Bassist John Clayton Dear John Clayton,
My ears were glued to “Brother to Brother” all day, Terri, the artistic director for the Detroit International Jazz Festival turned me onto the album. By the way, John, I am the jazz journalist scheduled to interview you this evening in Detroit Michigan at the bed and breakfast Inn on Ferry. I wanted to listen to some of your recorded music before the interview.
I heard you and Jeff swing up a storm at the 2008 Detroit jazz fest on the closing night. I wish I had gotten a copy of “Brother to Brother" when it hit the streets last year. The album would’ve knock trumpeter Roy Hargrove’s album “Ear Candy” from the number one spot on my best jazz album of 2008 list.
I liked this album after the first listen. That’s a rarity because usually listen to and album for a week-sometimes longer than that—before commenting. The pianist won me over. Gerald Clayton’s - playing kidnapped my ears. I never knew a youngster could play with such maturity and sophistication. Gerald playing was so decisive. He’s not an overly aggressive pianist that whacks and wails the piano as if mad at it. Gerald has the blues down to a science, too.
On “Big Daddy Adderley”, the tune Jeff wrote honoring the late alto saxophonist Julian “Cannonball” Adderly, Gerald sounded as if he spent his summers studying pianists Walter Bishop Jr. and Gene Harris. When Gerald soloed on “Jive Samba”, I thought Gene Harris' spirit had graced Gerald’s fingers. Jeff’s playing was noteworthy performance as well. Like Cannonball Adderly, Jeff is a human blowtorch on the alto sax.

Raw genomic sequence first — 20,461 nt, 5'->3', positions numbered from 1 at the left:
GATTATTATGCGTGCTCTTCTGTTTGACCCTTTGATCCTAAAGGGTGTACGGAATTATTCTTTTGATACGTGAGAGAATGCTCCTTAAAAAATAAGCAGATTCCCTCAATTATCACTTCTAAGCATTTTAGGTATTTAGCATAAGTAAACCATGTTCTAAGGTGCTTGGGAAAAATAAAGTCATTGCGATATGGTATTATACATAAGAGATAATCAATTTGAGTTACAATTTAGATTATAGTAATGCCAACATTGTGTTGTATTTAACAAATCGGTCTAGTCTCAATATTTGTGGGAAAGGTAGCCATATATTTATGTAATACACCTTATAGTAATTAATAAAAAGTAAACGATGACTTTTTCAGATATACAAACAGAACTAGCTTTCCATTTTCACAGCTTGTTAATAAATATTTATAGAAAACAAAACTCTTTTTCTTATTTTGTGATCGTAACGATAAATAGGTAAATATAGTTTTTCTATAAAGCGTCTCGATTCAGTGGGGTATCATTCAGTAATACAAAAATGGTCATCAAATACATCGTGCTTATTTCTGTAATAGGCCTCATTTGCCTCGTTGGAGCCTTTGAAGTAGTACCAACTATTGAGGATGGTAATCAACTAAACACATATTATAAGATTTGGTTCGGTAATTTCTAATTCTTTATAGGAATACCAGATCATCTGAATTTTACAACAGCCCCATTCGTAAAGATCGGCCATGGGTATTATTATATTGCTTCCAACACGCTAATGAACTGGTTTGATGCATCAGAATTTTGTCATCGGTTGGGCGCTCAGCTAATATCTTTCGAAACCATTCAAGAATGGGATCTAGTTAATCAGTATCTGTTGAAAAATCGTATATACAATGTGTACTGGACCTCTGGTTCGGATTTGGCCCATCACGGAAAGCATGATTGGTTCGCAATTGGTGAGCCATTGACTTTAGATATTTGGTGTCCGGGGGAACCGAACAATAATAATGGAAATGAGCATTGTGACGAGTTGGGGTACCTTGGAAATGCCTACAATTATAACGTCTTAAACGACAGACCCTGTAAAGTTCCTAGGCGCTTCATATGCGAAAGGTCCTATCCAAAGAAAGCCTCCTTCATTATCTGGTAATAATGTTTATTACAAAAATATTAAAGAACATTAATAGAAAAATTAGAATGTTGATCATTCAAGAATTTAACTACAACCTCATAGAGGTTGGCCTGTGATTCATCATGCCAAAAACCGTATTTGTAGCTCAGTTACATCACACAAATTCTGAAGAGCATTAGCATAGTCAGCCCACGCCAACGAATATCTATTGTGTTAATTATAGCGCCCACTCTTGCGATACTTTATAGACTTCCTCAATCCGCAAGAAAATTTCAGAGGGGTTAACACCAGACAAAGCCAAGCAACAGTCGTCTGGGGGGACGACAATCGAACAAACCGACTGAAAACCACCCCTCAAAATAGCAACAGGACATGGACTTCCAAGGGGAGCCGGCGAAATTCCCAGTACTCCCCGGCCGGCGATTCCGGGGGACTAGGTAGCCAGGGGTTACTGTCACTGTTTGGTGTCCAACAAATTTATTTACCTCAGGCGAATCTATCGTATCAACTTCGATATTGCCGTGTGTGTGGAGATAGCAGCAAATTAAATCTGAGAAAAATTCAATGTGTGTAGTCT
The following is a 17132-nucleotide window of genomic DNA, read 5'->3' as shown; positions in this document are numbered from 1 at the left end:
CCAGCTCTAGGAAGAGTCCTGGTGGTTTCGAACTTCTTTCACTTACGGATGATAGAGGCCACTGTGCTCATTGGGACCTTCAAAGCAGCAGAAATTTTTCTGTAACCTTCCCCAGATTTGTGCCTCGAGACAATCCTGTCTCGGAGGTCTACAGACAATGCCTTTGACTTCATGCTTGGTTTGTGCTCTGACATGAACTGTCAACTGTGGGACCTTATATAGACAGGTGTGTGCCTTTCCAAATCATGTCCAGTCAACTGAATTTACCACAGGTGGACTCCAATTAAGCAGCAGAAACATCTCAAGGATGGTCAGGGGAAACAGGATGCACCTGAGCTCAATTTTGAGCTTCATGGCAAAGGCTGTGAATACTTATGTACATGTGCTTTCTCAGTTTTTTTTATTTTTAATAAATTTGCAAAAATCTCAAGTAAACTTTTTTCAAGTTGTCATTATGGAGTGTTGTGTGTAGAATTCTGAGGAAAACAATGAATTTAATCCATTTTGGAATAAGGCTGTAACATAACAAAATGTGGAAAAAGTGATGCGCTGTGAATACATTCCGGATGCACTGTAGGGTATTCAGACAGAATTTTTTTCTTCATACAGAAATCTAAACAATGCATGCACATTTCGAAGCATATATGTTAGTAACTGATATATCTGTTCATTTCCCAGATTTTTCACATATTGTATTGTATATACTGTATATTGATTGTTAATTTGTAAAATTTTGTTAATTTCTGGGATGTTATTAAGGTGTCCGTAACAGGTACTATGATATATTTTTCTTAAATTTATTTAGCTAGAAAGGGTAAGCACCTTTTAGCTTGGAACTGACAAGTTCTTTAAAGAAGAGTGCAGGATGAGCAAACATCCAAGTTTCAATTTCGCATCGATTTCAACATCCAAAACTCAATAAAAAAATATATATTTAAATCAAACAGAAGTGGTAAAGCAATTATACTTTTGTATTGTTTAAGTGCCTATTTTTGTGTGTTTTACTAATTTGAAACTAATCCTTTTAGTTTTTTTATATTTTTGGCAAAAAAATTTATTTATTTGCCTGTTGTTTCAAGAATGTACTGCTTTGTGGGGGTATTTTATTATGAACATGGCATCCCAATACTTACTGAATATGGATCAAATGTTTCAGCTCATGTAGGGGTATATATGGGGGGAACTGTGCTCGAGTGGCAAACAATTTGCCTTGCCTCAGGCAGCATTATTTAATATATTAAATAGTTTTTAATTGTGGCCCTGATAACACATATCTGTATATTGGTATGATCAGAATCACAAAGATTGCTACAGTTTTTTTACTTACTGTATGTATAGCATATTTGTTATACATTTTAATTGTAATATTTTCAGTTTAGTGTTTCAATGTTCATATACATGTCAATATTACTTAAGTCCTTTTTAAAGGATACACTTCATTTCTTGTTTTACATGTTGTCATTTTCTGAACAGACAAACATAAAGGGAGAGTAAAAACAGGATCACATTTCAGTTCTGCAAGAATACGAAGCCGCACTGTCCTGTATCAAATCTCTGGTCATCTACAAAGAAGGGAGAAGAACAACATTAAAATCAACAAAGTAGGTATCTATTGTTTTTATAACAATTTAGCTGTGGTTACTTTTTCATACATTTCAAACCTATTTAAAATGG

My favorite selection was “Waling Bass”. The hip and cool poem about your bass you recited. As for your playing,if Oscar Pettiford and Ray Brown were still alive, they would marvel about your command of the bass. Wouldn't that be something memorable if the bassist wanted your autograph, and wanted you to show them some of your?
Your history of accomplishments are massive.Seven Grammy nods and enough award to fill ten trophy cases. I wonder if you get more fulfillment playing with the Clayton-Hamilton Orchestra or playing in a smaller group situation with your family. I am anxious to talk with you at length your and your relationship with Ray Brown.
Someone told me you inherited his bass. Brown must have really loved and had faith in you. He's probably in some corner of jazz heaven bragging about you. You had a lot to live up to, and you did not let him down. I wonder if Brown has a copy of "Brother to Brother". If so, I bet he has burned a few hundred copies for his friends.
Continue to walk that bass,